Cold Temperature and Your Chances of Conception
While most doctors these days advise against using a traditional thermometer when tracking your cycle (due to possible false readings), there is a way for you to take your temperature rectally without any hassle.
See, your body’s temperature changes whenever you ovulate. In fact, your body releases a surge of progesterone during this time, which is the reason why you feel colder during that period. This change in temperature affects the entire length of your fallopian tubes, which gets longer by several inches once ovulation starts!
One way for you to take advantage of this change is to use a special thermometer called a basal thermometer. If you’re thinking of getting one, make sure that you get one that’s at least as long as a regular thermometer (4 to 5 inches) so you’ll be able to take an accurate reading.
How does it work?
Well, all you have to do is gently insert the thermometer 1 inch into your rectum first thing in the morning (before you do anything else like going to the bathroom or touching any part of your body). Once the thermometer beeps (or you get a reading), then you’ll need to record the exact reading that you got.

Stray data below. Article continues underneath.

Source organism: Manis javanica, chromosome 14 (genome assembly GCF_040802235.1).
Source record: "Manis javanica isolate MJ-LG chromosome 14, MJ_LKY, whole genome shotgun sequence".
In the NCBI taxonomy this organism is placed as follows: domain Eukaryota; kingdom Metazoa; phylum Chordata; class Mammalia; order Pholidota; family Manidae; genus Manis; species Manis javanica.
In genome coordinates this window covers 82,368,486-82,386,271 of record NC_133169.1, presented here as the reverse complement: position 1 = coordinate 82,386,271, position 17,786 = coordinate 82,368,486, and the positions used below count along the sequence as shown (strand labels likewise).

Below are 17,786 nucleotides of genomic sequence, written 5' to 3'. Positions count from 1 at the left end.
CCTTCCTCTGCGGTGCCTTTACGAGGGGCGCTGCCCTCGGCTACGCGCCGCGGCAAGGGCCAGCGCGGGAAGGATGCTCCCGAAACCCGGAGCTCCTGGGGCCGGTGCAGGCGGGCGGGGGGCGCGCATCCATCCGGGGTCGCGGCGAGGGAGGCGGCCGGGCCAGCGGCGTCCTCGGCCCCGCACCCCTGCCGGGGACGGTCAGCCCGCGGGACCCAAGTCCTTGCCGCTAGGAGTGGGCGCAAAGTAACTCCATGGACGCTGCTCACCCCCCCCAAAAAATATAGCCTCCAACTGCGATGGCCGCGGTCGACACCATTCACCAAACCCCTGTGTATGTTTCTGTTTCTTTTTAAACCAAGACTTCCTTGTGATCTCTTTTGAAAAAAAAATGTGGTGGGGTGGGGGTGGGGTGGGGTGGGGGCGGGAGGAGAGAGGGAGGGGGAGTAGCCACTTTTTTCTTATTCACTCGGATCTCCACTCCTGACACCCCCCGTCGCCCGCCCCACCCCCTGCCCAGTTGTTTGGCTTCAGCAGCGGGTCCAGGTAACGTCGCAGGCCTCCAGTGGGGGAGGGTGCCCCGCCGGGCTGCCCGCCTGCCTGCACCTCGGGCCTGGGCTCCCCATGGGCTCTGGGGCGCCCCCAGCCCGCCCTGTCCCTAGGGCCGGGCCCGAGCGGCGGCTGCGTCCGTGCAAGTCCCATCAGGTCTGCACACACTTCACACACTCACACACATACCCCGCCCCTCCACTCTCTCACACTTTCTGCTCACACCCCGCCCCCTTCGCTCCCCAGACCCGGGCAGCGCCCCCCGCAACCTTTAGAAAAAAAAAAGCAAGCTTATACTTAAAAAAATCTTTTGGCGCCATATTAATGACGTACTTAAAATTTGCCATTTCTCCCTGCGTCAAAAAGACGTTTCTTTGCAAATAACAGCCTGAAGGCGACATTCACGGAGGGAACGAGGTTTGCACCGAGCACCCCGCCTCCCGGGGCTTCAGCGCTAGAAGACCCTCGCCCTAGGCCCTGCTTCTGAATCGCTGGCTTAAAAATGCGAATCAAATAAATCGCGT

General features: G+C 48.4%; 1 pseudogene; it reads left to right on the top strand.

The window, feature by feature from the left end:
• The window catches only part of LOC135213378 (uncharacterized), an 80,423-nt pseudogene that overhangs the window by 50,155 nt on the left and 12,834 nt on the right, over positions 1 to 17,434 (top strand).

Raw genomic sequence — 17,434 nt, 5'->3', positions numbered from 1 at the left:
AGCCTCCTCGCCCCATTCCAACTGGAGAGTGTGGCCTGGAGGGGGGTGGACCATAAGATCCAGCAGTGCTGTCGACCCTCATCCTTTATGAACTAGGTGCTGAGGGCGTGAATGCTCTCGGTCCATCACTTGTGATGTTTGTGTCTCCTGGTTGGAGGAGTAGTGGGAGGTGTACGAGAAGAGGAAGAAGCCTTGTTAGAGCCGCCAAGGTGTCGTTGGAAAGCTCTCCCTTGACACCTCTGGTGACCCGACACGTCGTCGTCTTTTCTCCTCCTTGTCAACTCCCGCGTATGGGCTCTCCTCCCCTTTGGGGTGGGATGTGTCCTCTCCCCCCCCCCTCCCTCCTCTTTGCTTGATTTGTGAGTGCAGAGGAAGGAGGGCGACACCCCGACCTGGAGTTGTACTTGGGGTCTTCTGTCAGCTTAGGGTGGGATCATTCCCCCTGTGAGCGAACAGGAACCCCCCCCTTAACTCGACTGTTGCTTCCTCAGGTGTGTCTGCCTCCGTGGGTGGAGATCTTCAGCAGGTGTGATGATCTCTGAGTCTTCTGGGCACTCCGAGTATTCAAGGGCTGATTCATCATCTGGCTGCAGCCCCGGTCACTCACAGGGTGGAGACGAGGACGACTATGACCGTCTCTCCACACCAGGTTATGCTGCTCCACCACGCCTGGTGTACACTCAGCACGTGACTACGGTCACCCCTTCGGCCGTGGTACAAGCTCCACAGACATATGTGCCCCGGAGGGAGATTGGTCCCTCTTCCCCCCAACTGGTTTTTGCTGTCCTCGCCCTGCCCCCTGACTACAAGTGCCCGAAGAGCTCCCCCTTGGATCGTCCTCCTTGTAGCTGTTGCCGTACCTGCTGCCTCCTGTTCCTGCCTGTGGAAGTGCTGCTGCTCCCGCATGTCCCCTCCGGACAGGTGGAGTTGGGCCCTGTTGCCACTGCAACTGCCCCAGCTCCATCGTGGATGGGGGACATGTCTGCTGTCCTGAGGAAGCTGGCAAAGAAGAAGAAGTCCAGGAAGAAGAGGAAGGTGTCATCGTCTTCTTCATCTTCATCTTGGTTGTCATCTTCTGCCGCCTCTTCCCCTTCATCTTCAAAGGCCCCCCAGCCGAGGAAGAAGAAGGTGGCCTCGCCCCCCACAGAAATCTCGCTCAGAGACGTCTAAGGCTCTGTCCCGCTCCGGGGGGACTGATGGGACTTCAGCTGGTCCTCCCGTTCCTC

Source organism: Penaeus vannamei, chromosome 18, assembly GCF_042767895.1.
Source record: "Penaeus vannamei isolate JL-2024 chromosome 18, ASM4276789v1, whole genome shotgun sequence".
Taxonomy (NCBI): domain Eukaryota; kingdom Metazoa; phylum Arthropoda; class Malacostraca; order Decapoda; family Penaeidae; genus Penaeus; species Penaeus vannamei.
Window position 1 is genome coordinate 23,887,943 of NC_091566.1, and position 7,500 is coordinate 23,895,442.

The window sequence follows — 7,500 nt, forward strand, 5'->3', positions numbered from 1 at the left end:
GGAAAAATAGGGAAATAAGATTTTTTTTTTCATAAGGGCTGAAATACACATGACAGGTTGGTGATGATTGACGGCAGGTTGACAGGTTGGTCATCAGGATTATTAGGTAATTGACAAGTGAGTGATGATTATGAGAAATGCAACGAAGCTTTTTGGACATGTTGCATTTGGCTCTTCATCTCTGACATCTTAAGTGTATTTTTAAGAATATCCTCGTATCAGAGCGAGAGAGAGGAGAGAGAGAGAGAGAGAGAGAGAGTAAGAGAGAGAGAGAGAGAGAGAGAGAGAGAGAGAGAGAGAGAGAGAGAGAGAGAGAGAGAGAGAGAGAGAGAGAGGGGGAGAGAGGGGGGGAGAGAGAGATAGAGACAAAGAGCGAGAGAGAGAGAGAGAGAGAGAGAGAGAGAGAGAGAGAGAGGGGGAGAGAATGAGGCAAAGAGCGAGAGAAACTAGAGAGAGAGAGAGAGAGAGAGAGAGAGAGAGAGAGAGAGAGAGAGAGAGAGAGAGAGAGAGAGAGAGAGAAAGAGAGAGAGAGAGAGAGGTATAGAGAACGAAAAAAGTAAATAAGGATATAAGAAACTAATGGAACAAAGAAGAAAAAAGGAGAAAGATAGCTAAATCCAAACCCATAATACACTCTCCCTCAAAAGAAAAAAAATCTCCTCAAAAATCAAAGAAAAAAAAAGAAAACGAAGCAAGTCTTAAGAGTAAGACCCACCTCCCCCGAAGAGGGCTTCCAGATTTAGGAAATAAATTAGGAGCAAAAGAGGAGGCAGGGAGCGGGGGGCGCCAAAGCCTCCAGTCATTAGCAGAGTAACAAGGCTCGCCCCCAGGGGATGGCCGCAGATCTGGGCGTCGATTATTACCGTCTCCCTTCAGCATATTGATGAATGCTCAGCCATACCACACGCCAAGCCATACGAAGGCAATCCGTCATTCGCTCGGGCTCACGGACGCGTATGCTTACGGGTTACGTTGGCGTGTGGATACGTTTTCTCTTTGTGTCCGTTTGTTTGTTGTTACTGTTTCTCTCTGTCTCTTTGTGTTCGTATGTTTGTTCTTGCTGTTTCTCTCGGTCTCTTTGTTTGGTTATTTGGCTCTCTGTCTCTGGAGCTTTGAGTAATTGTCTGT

Another important thing that you should keep in mind is taking your temperature as soon as you wake up.
This is because your basal temperature decreases during the night when you’re asleep. So if you were to take your temperature late in the morning, you might get a lower (yet inaccurate) reading!
Now, if you were to take your temperature regularly (first thing in the morning, before doing anything else), you’ll get a clear picture of the changes happening inside your body. In fact, you’ll be able to track when you’re ovulating with little to no problems!
As for other signs of ovulation, you might experience mild cramps and light bleeding during this time (although this isn’t always the case). If you’re planning on having unprotected vaginal (or even unprotected vaginal) contact with your partner during this time, then it’s best to use extra protection.
In fact, it’s always a good idea to use extra protection during the entirety of your cycle! That way, you won’t have to worry about any unwanted surprises!